King Tuts bed, jewelery box, 3 religious boats to arrive in Egyptian museum
Five artefacts from collection of boy king Tutankhamun are to be transferred to new Grand Egyptian Museum, overlooking Giza plateau, for restoration
Nevine El-Aref , Tuesday 19 Feb 2013
golden bed of king Tutankhamun
Within the coming days, five artefacts from the golden King Tutankhamun’s collection are to be transported to the planned Grand Egyptian Museum (GEM) overlooking the Giza plateau for restoration and prepare them to be exhibited in the king’s hall when the museum open in 2015.
king's golden wooden bed, plain jewellery box and three tiny wooden religious boats were part of a collection that went on a five-year tour of several US states and Japan.
GEM Director Hussein Abdel Bassir tells Ahram Online that these objects will undergo restoration and will be stored in the museum’s galleries with a collection of 501 of Tutankhamun’s items already in the museum.
He adds that the complete collection will be on display at the GEM when it opens to the public in 2015 in 7500 square metre hall, which is seven times larger than the halls allocated to display the boy king’s collection at the Egyptian museum in Tahrir Square, downtown Cairo.
Although the GEM is still under construction, the project’s first two phases, including a power plant, fire station, fully-equipped conservation centre with 12 labs and four storage galleries were inaugurated in 2010. The third and fourth phases, including the main GEM display building, is under construction.
Abdel Bassir points out that the GEM project was launched to create the best environment to display Egypt’s priceless treasures, which are now overstuffed at the Egyptian museum in Tahrir Square. There will be more space, better lighting and more information available.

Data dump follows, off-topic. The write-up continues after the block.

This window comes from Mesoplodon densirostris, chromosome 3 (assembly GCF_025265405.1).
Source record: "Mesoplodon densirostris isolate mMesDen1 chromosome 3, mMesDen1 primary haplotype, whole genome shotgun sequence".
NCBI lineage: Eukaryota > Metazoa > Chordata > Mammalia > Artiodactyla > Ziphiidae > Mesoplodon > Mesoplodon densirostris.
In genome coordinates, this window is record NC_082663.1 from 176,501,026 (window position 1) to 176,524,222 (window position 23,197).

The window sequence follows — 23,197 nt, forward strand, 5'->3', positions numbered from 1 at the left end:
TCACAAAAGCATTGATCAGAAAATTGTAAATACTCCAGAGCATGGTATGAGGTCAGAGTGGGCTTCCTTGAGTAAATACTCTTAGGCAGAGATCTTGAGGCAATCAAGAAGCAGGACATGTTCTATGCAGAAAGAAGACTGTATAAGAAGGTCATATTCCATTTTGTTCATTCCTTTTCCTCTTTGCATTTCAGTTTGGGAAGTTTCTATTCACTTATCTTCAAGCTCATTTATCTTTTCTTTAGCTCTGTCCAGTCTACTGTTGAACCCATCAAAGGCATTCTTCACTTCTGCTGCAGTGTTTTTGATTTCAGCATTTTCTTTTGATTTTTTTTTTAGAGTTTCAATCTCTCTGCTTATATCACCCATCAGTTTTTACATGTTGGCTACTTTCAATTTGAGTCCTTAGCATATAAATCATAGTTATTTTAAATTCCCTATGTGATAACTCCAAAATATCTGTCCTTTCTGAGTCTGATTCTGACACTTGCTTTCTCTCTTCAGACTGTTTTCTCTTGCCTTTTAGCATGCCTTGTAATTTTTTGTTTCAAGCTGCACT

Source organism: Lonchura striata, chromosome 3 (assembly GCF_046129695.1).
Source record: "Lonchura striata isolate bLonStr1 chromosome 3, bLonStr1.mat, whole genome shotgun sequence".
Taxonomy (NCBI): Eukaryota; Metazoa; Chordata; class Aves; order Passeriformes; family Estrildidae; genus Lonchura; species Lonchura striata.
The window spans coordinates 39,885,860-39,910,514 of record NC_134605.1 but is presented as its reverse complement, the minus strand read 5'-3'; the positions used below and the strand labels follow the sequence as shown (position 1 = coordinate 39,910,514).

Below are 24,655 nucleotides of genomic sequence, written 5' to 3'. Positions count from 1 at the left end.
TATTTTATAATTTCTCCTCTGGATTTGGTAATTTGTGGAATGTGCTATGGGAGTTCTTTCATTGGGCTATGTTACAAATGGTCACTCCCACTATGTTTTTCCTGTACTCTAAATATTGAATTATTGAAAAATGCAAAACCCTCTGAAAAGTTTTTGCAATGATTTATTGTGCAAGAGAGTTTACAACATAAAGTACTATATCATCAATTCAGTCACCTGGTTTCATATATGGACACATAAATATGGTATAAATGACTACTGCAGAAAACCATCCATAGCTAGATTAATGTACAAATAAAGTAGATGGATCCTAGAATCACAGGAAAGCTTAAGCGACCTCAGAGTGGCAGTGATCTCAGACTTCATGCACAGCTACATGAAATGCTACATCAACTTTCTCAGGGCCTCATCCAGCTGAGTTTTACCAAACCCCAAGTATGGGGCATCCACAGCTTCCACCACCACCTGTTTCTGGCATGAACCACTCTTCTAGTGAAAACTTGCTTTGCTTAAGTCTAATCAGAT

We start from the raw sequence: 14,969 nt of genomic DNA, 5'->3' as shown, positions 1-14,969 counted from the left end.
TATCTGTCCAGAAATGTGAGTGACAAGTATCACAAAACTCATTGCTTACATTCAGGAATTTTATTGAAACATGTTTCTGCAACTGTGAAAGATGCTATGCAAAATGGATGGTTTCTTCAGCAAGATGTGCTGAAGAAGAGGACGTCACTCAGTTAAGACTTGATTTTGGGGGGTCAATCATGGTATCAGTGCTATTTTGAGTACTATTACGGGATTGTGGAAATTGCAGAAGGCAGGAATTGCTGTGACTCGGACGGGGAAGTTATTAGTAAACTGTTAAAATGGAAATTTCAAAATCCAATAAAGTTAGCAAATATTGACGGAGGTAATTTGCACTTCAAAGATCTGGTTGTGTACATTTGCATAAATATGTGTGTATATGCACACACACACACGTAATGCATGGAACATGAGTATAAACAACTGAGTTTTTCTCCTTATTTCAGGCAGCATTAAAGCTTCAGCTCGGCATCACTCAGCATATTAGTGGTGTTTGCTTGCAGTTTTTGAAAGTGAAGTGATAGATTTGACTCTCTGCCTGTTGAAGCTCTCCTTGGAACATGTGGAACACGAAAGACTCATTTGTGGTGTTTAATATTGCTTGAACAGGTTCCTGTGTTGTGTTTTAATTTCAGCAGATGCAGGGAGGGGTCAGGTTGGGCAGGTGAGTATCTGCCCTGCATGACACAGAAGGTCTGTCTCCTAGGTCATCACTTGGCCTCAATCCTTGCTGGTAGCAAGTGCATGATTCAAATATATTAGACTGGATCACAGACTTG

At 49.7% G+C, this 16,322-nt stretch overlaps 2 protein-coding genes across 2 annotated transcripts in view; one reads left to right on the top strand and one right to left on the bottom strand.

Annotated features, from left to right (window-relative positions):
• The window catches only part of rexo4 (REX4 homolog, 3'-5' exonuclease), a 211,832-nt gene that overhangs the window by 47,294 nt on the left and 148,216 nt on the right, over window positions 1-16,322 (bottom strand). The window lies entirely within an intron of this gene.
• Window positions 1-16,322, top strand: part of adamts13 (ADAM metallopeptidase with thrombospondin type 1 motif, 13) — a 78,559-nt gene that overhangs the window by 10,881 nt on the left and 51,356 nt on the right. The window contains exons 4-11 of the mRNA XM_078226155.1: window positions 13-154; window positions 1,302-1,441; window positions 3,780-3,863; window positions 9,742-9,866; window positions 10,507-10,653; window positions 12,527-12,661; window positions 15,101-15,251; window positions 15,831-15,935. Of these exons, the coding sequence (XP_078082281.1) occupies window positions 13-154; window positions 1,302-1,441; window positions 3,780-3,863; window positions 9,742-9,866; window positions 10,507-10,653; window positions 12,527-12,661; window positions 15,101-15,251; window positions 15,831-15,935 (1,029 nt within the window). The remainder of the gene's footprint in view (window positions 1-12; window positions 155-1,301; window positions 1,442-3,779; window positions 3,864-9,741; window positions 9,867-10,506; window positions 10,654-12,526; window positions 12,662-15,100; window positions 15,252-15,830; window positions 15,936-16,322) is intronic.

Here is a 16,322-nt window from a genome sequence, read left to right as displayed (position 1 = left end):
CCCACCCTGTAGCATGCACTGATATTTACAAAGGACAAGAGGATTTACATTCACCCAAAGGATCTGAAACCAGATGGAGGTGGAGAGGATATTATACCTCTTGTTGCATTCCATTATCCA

The Tahrir museum will be dedicated to ancient Egyptian art, displaying large statues and colossi expressing the skills of ancient Egyptian artists and artisans.
The LE5 billion GEM ($74mn) project is 65 percent funded by the Japan International Cooperation Agency (JICA), which is providing a $300-million soft loan to be repaid over 30 years at an interest rate of 1.5 percent. Payments will be made in installments after a 10-year grace period following the GEM's official inauguration.
Another $27 million was donated by businessmen, while the culture ministry of the former regime provided $150 million.
A joint venture between Hill International and EHAF consulting engineers will provide project management services during the design and construction phases of the project.
The GEM complex will centre on the Dunnal Eye, an area containing the main exhibition spaces. From this central hub a network of streets, piazzas and bridges will link the museum's many sections.
The design is by Shih-Fu Peng of the Dublin firm Heneghan, winners of the international architectural competition held in 2003. According to Peng, the museum, which will be partly ringed by a desert wall containing half a million semi-precious stones, will act as a link between modern Cairo and the ancient Pyramids.